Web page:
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Friday, 27 November 2015

Dying to Consume

Dying to Consume – sustainability and dilemmas of imagined futures

Room: ABF016 (15) – Arts building first floor, room 016.
Date: Wednesday, 02 December 2015
Time: 13:00-15:00
All welcome
University of Southern Denmark

Contemporary consumer societies are predicated on unsustainable lifestyles. (Reich 2001: 374). However, rather than being a problem of the present, sustainability is set up as an exchange with an imagined future. The Brundtland Report for instance defines sustainable development as development that is able: “…to ensure that it meets the needs of the present without compromising the ability of future generations to meet their own needs…” (Brundtland et al. 1987: chapter 3 section 27, emphasis by the authors). Sustainability therefore requires conceptual clarity about the future. However, Connolly & Prothero note that sustainability is related to ‘how long’ consumption levels can be upheld; ‘sustainable consumption’ is therefore inherently a ‘fuzzy concept’, because “scale, scope, point of reference and the time horizon remain unclear” (2003: 276). This conceptualization opens up the need for a more rigorous theorisation of ‘time horizons’.

We suggest taking anticipated death into account as an important ‘time horizon’ and ‘point of reference’ in sustainability. Drawing on Heidegger (2010) we propose that cultural orientations toward mortality inform fundamental structures and dilemmas involved in consumer imaginations of the future. Sustainability therefore forces us to consider inherent differences vis-à-vis individual’s relationships to society in pre and post dying futures.

We show that these dilemmas of death appear as a number of culturally informed wicked problems in ‘future oriented consumption’ (Robinson 2015). The “wicked problems” are a series of dyadic alternatives, or marketing conundrums, such as those between: “consumer goods and hope” (Conolly & Prothero 2003: 286); ‘psychology’ and ‘materiality’ (ibid. 288), ‘hedonistic consumer’ vs ‘responsible consumer’ (D’Antone & Spencer 2015: 57); ‘structural conditions’ vs ‘agency’ (ibid); ‘materialism’ vs ‘spirituality ’ (Stern 1997: 16); and ‘personal well-being’ vs ‘welfare of the community’ (Seth et al. 2011: 24). More specifically we claim that Capitalism affects these dilemmas by intervening in the intersection of sustainability and anticipated future mortality, such that it serves the hegemonic interests of big business (Kilbourne & McDonagh 1997).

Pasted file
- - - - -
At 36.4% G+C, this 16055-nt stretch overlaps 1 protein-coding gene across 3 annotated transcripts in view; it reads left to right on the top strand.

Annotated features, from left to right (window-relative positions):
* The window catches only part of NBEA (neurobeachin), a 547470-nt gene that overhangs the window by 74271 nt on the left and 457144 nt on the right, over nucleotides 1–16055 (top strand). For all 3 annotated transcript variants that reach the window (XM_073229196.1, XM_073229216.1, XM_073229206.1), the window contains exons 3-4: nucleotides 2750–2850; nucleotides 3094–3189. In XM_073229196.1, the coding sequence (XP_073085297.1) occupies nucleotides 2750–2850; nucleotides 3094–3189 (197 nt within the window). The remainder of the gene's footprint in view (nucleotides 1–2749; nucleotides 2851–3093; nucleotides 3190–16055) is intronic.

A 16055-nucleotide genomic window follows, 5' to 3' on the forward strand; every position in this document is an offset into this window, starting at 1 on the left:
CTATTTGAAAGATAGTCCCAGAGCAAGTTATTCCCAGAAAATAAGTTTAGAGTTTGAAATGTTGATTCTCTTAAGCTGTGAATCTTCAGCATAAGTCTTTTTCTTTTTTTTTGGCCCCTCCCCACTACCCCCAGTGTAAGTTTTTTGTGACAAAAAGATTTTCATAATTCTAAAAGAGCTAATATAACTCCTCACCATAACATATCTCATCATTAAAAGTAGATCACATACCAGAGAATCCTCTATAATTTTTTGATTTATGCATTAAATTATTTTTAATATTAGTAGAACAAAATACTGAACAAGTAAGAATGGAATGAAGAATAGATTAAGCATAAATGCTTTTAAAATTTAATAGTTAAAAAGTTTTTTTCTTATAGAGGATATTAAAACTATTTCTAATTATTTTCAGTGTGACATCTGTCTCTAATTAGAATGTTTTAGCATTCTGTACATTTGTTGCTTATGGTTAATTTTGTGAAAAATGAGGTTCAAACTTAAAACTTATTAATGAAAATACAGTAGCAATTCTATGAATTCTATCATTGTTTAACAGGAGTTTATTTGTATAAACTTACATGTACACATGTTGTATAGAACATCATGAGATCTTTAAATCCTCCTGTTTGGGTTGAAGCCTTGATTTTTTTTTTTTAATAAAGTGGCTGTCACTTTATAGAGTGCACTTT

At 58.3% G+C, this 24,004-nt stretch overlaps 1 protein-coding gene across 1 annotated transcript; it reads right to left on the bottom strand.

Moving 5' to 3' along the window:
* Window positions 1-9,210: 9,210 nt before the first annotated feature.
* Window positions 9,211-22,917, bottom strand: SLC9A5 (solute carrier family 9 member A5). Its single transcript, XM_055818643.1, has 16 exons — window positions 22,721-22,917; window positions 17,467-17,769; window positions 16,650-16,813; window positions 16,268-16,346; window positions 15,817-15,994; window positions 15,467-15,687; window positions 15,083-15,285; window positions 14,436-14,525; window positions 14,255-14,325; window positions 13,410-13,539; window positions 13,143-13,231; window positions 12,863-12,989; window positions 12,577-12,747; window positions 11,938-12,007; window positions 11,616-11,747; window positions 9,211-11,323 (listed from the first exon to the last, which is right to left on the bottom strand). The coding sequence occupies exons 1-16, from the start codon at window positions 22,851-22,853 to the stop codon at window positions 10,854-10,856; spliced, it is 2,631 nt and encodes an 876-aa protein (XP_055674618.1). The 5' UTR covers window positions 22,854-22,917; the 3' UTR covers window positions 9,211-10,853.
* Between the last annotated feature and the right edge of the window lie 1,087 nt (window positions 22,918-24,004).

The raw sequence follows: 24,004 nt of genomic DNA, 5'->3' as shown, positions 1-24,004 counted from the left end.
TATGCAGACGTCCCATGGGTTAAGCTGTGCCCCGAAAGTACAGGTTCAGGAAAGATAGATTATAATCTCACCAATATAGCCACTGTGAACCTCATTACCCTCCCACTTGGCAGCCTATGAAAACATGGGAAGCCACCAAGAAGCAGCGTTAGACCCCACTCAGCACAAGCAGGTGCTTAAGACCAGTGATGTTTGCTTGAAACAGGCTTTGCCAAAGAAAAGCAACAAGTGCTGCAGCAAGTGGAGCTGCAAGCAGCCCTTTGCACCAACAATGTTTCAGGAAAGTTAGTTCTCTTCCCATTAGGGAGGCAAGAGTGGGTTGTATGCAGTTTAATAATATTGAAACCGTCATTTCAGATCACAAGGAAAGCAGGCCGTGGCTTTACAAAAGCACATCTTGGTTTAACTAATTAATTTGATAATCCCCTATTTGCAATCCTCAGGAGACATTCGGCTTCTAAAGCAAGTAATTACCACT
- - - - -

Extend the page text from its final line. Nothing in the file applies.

With a theory of the imagined future that centres on constructions of anticipated mortality, it becomes possible to mobilize insights from the anthropology of death (Green 2008; Palgie & Abramovitsch 1984) to critique the capitalist appropriation of sustainability and the problems this gives rise to when pursuing ‘sustainable consumption’ (Dolan 2001). Based on ethnographic research in the United States, Green (2008) finds that American cultural scripts emphasize heroic struggle and individual control over the timing and manner of our deaths, informed by a salvationist ethos (Sahlins 1996) that emphasizes self-enlightenment and freedom to choose over communal engagement and ethical commitment. We therefore hypothesize that in America and in Britain especially, increasingly individualized notions of “good deaths” is implicated in society-wide reluctance to seriously address issues of sustainability. This perspective suggests a need to change our ways of thinking about sustainability, and shift our focus from imagined futures to the present.

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